The Interior Department was also ordered to stay off social media for now. It’s kind of suspicious that this happened after the National Park Service retweeted images that highlighted how much smaller Trump’s inauguration crowd was than Obama’s. The NPS did eventually get to bring its account back, but only after deleting the tweets and apologizing. During a Tuesday briefing, Spicer claimed the Interior department "inappropriately violated their own social-media polices [and] there was guidance that was put out to the department to act in compliance with the rules that were set forth."
Still, not all NPS employees are down with the gag order. The Badlands NPS account tweeted about climate change even after the order, and a Twitter account, AltUsNatParkService, is supposedly run by rogue NPS employees in resistance to Trump’s NPS social media shutdown.
8. No DAPL
Obama had signed a halt on both the Keystone XL and Dakota Access oil pipelines. Despite protests by the Standing Rock tribe and other supporters of the NoDAPL cause, Trump reversed Obama’s halt on the construction. But hey, at least he signed another bill mandating the use of American steel on the pipelines...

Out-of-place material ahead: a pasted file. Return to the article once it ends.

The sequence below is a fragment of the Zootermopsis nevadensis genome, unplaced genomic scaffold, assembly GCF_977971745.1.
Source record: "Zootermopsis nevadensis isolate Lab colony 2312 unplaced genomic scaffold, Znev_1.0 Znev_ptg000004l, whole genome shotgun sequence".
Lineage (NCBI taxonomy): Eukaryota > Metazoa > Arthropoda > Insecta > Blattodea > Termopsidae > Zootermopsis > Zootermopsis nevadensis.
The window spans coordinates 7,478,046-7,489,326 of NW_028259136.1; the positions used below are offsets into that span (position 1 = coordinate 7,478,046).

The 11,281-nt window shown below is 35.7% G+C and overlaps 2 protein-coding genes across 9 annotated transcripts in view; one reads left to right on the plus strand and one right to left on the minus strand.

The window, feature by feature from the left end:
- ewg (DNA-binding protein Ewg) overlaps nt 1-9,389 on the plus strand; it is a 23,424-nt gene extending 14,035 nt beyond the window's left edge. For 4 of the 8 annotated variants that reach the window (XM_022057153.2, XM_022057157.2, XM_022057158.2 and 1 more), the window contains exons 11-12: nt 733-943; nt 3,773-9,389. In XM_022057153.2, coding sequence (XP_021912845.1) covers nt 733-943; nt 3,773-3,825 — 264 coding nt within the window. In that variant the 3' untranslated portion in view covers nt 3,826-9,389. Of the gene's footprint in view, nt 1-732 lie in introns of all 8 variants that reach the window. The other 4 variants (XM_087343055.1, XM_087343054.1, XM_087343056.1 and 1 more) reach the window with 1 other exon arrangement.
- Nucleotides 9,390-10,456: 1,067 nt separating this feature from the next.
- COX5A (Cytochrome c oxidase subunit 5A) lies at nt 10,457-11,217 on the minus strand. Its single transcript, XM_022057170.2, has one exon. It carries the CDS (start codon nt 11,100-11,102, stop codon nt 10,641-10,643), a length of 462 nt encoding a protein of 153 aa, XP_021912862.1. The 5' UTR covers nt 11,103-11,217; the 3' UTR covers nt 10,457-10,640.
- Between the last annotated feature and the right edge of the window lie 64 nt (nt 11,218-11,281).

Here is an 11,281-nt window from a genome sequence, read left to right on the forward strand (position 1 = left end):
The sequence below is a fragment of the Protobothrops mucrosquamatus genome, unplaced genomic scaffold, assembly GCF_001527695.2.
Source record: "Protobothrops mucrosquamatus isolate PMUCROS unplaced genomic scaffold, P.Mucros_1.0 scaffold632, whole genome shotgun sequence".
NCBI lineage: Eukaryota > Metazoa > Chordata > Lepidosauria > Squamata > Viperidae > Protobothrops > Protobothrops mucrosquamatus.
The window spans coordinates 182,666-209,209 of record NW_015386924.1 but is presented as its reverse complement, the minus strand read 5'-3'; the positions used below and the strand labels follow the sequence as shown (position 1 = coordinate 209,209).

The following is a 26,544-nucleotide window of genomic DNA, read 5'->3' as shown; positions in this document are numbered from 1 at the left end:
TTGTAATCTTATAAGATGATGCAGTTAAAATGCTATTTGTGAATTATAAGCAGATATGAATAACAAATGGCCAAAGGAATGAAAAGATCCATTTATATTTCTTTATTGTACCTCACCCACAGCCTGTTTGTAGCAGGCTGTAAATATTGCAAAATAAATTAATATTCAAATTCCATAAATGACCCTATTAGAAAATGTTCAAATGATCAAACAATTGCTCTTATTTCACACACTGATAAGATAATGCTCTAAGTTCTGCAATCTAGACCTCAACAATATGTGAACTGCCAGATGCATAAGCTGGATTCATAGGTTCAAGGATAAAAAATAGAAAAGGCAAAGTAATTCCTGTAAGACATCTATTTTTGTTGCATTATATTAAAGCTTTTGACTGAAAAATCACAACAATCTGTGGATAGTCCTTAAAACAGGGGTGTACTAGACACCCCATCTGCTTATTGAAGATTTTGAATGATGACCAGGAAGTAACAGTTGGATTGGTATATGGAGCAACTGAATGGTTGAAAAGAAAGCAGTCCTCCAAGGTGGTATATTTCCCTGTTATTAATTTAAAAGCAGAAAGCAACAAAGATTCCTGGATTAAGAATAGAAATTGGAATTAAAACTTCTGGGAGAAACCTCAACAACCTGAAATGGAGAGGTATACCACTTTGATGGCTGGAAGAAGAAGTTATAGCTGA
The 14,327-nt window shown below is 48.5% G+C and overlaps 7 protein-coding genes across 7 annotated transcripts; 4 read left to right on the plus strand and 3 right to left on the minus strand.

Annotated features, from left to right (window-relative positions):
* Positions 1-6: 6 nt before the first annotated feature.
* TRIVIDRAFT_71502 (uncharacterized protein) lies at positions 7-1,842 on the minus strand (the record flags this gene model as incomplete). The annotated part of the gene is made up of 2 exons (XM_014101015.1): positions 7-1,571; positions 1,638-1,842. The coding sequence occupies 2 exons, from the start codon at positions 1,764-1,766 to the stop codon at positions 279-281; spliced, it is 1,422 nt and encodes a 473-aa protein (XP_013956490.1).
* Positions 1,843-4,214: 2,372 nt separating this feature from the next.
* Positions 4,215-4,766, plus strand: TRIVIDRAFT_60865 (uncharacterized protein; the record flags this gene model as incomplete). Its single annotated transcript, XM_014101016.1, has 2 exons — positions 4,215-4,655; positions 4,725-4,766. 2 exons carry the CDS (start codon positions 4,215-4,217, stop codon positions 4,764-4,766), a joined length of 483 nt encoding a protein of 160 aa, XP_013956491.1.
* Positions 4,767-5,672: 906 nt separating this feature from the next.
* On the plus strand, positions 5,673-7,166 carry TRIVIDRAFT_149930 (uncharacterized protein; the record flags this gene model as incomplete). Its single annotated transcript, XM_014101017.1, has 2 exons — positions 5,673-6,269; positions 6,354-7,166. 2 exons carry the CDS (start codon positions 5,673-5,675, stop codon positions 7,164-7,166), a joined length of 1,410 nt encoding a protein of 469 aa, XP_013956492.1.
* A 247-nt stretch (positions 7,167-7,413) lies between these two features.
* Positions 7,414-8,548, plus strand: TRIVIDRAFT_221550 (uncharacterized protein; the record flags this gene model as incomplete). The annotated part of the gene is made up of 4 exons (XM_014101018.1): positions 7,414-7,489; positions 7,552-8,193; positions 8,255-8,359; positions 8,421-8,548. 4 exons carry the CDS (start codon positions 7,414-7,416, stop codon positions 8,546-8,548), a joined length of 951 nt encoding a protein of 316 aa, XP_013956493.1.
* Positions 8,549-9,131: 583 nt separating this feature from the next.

Here's a useful read on the NoDAPL movement if you want to learn more about why people are protesting the oil pipelines.
9. Environmental Protection Agency Grants & Contracts
Bad news for anyone who's into protecting the environment: Trump put a freeze on the Environmental Protection Agency's grants and contracts. Considering that the EPA awards more than $4 billion in grants and assistance to a wide range of people and establishments, this does not bode well. According to The Washington Post, employees in the agency's Office of Acquisition Management got the following email on Jan. 20:
That does not sound good.
It's also possible that the meanings of "true" and "false" has been taken away. Now we have something called "alternative facts," thanks to Kellyanne Conway and Spicer. I'm only kind of joking here.
Thankfully, there are still things we can do to try and bring back some of the things Trump has signed away. There are plenty of resources out there for those of you who want to do something, but don't know how. Here's a list of steps to organize against Trump; here's what to do after the Women's March; and here are 100 ways to fight back during the first 100 days of Trump's presidency. It's never too late to make a difference.